â€œJazz is where you find it.â€ That is the opening sentence in the first paragraph of an essay in Jazz Matters: Reflections on the Music and Some of its Makers. Here is the rest of the paragraph.
The Polish novelist and essayist Leopold Tyrmand, who spent much of World War Two as a forced laborer in Germany, tells of hearing the music of Benny Goodman from a hand-cranked phonograph in a rowboat in the middle of a river. The phonograph was operated by a Nazi soldier afraid of being thought an American spy or sympathizer if he listened openly. With difficulty, Tyrmand talked his way into the soldierâ€™s confidence, and a strangely matched pair of fans spent a Sunday afternoon spelling one another at the oars and digging Benny.
Owen Cordle, a correspondent for that excellent newspaper the Raleigh, North Carolina, News and Observer, may not feel as isolated and certainly not as endangered as Tyrmand and Hitlerâ€™s soldier did. Cordle lives in a small suburb of Raleigh where high-quality jazz does not run rampant. He reports, however, that great music materialized there the other night. Owen sent the message below to share the experience with Rifftiders. It confirms my frequent observation that it is possible to be surprised by fine music almost anywhere in the United States. I have supplied a few informational links.
Lou Marini showed up last Saturday night at the Lotus Leaf, a small Vietnamese restaurant in Cary, NC, as part of a dinner party booked by Frank Corbi, his former saxophone teacher. There was no publicity other than an e-mail message from the owner to the musicians who regularly perform there that Lou and Frank were coming and that they might bring their horns. Guitarist Richard Fitzgerald, who was performing there with singer Deb Trauley, had done a little preemptive homework — just in case.
Dinner orders placed, Lou and Frank headed for the corner where Richard and Deb were set up. Richard launched “T-Bone Shuffle” and the horns tore into it, Lou on alto, Frank on tenor. Knowing Lou’s history as a member of Blood, Sweat & Tears, the original Saturday Night Live band and the Blues Brothers band (he was in both Blues Brothers movies), I was primed for a heavy R & B scene. But Lou proved a fierce bebopper. With Frank in his lively, oblique Lester Young bag, this was as close to Bird and Pres as I’ve ever come. I was knocked out.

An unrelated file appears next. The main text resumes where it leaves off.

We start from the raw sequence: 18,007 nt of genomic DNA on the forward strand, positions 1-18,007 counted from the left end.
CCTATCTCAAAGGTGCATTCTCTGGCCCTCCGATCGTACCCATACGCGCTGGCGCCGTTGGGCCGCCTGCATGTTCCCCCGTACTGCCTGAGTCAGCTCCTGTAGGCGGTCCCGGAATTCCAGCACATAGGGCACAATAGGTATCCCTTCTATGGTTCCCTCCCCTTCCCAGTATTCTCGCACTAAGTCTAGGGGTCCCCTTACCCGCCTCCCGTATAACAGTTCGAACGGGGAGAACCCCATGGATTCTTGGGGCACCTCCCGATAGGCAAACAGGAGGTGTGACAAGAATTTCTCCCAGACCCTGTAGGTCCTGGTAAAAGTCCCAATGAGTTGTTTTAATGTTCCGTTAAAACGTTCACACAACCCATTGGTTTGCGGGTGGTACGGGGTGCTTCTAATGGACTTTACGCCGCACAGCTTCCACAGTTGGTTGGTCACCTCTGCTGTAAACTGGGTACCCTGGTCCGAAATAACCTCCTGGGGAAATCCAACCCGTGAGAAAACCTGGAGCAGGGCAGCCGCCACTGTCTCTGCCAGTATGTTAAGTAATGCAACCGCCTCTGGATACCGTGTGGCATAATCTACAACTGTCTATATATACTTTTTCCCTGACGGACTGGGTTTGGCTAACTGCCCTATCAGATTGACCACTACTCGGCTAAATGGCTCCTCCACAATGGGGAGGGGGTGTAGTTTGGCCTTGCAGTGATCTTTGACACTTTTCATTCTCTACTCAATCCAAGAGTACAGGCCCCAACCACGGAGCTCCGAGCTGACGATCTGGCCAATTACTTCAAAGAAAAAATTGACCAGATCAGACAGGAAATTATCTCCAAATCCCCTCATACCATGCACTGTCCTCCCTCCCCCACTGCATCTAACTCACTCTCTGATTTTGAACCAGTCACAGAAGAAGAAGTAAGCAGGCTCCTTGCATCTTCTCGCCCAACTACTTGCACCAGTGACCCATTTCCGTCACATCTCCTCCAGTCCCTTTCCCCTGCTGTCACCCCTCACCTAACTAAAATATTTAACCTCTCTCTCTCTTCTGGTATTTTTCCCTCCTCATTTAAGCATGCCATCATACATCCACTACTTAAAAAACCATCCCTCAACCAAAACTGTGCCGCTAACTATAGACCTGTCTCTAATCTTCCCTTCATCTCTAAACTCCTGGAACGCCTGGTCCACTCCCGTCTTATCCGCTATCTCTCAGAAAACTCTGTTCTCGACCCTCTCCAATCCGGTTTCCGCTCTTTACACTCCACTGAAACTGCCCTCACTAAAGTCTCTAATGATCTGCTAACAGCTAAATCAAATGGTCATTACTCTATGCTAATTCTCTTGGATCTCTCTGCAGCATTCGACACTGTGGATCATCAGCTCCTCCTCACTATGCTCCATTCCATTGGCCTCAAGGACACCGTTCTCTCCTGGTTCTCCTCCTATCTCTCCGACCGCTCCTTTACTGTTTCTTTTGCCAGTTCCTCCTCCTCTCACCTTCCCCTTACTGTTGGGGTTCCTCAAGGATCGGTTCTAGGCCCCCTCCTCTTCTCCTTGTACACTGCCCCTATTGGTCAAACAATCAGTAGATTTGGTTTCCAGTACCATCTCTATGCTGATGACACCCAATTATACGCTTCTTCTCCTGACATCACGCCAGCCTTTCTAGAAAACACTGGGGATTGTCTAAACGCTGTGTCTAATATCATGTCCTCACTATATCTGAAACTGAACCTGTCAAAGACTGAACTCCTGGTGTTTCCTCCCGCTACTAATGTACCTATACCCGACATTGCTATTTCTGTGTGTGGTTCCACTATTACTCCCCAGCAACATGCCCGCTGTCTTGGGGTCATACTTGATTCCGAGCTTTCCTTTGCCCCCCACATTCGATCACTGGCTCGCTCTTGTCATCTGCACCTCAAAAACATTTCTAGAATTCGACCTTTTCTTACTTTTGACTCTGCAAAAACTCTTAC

This may sound odd, but part of the joy came from watching Lou grab bits and pieces of the heads and sometimes feel his way through the first improvised chorus or part thereof and then nail the chord changes solidly the next time around. He was fallible and human but a quick study. And that was the beauty of it — recovery, ingenuity, memory and the musical ear in action on the wing. He played lots of blistering runs and varied the entrances and exits of his phrases. You could catch Bird’s vibrato once in a while. He showed intense drive. In the words of the “Cannonball” Adderley title, this was “spontaneous combustion.”
Frank’s tenor — full of quotes and circling runs and behind-the-beat phrases — took the harmony to places it had rarely been before. He can make the oddest note fit. It was lovely and floating. He was the Four Brothers to Lou’s Bebop Brother.
Richard called the tunes, started an intro and let the horns find the melody and weave counterlines: “I Remember You,” “Have You Met Miss Jones,” “Blue Monk,” “Autumn Leaves,” “Tenor Madness,” “There Will Never Be Another You” …
Sometimes the spirit of a thing can give you hope and heal you even when the source isn’t perfect. Such was the case here. I wouldn’t have changed a note.
(For the record: Frank lives in Cary. Louâ€™s dad., who was also present, now lives in Raleigh. Frank and the Marinis lived in Ohio during Frank’s teaching days.)
(I sent you this because jams of this caliber and spontaneity don’t happen too much anymore, especially where I live.)
In addition to his work for the News and Observer, Owen Cordle reviews music for JazzTimes magazine.